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Polydatin protects against ovalbumin-induced bronchial asthma in rats; involvement of urocortin and surfactant-D expression.

Research paper by Dina A DA Hanna, Marwa M MM Khalaf, Ali A AA Abo-Saif

Indexed on: 14 Nov '18Published on: 14 Nov '18Published in: Immunopharmacology and immunotoxicology



Abstract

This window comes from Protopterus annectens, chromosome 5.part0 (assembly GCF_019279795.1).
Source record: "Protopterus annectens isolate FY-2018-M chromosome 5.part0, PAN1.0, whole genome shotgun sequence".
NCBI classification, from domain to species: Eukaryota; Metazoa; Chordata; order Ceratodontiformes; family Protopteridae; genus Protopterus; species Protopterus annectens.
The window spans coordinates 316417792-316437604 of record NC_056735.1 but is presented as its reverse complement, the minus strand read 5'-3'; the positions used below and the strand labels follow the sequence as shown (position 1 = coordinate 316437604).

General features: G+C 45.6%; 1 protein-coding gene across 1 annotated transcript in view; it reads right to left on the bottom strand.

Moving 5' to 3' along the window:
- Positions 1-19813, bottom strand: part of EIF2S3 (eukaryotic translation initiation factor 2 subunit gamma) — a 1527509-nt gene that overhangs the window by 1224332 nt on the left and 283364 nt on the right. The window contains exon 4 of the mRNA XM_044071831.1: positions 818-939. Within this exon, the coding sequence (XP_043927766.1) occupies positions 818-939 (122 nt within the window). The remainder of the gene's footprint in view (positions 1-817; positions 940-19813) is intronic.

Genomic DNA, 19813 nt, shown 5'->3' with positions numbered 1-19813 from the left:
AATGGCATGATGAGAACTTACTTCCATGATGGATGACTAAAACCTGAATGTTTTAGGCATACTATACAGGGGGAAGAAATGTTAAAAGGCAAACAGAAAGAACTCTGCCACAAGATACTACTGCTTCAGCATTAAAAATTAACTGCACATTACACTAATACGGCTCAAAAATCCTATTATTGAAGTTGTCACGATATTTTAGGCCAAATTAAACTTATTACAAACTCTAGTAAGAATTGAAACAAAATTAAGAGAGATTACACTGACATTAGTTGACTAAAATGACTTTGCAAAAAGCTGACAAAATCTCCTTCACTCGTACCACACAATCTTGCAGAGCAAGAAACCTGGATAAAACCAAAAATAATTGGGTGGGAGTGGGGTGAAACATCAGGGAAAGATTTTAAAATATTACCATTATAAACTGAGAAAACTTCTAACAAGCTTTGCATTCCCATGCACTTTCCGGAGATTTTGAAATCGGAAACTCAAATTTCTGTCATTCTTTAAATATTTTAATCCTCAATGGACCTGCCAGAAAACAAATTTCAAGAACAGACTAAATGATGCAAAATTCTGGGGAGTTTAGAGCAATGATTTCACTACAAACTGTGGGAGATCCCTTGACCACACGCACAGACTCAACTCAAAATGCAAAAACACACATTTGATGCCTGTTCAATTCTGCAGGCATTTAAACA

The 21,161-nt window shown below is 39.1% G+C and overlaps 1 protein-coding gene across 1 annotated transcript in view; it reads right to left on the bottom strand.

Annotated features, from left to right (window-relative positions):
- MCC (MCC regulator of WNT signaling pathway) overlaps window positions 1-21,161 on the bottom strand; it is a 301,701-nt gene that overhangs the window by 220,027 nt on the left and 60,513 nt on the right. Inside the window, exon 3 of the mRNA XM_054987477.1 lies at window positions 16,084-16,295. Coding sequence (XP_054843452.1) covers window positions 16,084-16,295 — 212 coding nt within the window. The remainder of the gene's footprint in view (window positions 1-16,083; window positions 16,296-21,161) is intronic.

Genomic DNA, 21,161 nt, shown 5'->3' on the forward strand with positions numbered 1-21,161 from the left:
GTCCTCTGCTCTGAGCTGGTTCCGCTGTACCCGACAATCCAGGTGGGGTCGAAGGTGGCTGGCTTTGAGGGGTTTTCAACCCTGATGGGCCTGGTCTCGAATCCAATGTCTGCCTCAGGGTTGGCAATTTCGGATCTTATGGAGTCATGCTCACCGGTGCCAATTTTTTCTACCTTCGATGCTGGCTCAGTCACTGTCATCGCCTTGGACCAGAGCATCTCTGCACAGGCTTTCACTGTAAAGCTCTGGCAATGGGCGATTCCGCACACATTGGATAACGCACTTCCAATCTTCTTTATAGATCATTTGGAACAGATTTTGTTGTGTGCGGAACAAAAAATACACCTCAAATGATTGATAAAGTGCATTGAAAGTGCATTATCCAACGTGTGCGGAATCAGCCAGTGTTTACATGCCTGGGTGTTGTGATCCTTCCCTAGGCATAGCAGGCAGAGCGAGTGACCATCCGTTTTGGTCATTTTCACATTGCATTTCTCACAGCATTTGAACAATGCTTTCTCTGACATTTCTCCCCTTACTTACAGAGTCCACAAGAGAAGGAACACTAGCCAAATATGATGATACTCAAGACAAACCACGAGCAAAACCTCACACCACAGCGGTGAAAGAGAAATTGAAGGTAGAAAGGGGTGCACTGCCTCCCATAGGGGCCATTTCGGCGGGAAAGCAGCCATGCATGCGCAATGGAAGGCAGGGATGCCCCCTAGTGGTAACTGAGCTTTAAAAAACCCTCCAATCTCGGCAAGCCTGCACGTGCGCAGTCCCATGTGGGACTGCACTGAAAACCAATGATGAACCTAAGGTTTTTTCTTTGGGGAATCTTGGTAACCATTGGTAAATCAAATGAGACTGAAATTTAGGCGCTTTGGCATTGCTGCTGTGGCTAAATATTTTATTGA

Prevalence of bronchial asthma massively increases worldwide, while the frequent therapies are still not sufficient. Polydatin, a naturally occurring glycoside, was known as to have anti-inflammatory and anti-oxidant effects. The current study aimed to investigate the possible protective effect of polydatin against experimental bronchial asthma in rats. Bronchial asthma was induced by ovalbumin (OVA) sensitization and challenge. Rats were randomly allocated into five groups; Group I (normal control group); Group II (asthma control group) received OVA; Group III (reference standard treatment group) received dexamethasone (1 mg/kg/day); Group IV (treatment group) received polydatin (200/mg/kg); and Group V (polydatin control group). The inflammatory biomarkers interleukin-4 (IL-4), IL-5, IL-13, tumor necrosis factor-alpha, interferon-gamma and absolute eosinophil count in bronchoalveolar lavage fluid (BALF), as well as serum immunoglobulin E were assessed, coupled with the oxido-nitrative stress biomarkers malondialdehyde and glutathione reduced levels and superoxide dismutase activity in the lung tissue, besides inducible nitric oxide synthase level in BALF. Western blot analysis of surfactant-D and immunohistochemical assay of urocortin (UCN) expression in the lung was performed. Polydatin significantly reduced the inflammatory mediators and restored the normal values of oxidative and nitrosative stress biomarkers. It also significantly reduced the expression of surfactant-D and UCN as compared to asthma control. The histopathological study strongly augmented the biochemical results. Polydatin may be a promising protective agent against experimentally induced bronchial asthma. Modulation of SP-D and UCN expressions seems to mediate such protective effects.